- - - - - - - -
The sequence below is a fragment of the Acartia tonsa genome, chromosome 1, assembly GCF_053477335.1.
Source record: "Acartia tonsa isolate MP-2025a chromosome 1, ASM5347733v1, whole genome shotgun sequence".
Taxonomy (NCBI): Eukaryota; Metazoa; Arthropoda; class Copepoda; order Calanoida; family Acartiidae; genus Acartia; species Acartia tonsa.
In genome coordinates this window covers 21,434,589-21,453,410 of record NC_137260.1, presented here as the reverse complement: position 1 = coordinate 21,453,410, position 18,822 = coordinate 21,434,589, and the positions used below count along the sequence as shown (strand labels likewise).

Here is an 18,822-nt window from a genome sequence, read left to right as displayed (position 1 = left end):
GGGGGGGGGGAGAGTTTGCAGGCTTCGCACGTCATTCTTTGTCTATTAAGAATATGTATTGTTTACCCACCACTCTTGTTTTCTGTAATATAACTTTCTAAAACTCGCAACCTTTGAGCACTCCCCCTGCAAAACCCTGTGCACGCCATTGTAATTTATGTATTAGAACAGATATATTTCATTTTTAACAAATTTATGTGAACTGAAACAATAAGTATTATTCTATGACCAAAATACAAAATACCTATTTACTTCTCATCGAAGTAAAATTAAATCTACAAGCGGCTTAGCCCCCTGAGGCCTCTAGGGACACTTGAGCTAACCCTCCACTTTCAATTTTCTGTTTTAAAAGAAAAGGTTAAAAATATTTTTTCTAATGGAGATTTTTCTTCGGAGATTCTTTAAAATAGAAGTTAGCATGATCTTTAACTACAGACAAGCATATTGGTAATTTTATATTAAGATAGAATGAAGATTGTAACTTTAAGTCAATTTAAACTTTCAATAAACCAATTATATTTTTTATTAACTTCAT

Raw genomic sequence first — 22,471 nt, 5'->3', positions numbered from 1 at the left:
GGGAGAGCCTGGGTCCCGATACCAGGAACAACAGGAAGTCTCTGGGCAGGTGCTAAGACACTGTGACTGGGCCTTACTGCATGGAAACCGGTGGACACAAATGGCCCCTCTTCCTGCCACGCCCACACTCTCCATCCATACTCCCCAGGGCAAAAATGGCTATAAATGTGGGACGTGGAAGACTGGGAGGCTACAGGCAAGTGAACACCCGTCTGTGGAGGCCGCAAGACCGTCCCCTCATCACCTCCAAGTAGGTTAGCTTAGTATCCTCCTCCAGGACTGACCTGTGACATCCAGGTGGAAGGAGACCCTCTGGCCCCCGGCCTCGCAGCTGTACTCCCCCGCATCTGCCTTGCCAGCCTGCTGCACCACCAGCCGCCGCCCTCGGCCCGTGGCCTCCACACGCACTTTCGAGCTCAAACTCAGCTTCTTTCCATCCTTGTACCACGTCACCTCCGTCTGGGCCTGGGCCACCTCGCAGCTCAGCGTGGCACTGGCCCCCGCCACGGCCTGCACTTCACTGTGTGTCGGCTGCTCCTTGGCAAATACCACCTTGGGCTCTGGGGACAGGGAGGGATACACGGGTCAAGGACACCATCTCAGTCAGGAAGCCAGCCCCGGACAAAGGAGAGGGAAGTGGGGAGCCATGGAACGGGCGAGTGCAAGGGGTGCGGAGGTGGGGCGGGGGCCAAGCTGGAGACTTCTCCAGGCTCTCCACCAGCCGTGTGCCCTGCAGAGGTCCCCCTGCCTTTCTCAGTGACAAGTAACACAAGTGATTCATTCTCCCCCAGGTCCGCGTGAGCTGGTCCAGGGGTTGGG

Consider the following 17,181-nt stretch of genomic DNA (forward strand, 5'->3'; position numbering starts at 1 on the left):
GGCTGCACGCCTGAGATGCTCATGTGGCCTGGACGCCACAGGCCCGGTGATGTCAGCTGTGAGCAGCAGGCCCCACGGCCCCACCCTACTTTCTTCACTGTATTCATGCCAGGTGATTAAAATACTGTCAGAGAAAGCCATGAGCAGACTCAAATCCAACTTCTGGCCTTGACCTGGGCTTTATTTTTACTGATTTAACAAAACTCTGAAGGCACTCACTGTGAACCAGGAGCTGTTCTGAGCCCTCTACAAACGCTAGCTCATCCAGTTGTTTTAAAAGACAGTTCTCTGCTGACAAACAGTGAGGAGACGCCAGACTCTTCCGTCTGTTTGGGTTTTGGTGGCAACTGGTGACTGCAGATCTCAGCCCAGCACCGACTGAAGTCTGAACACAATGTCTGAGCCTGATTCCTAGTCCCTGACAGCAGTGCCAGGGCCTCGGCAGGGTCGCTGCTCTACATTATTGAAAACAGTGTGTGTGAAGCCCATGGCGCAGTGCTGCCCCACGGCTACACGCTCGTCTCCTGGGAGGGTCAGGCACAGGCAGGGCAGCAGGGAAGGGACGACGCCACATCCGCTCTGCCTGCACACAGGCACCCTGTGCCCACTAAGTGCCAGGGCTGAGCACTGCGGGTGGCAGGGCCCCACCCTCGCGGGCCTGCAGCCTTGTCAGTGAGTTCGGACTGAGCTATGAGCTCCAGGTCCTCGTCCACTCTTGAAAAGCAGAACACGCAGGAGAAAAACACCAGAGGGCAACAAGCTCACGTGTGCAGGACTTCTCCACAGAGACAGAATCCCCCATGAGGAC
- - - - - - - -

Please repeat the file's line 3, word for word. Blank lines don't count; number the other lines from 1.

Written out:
Taxonomy (NCBI): Eukaryota; Metazoa; Arthropoda; class Copepoda; order Calanoida; family Acartiidae; genus Acartia; species Acartia tonsa.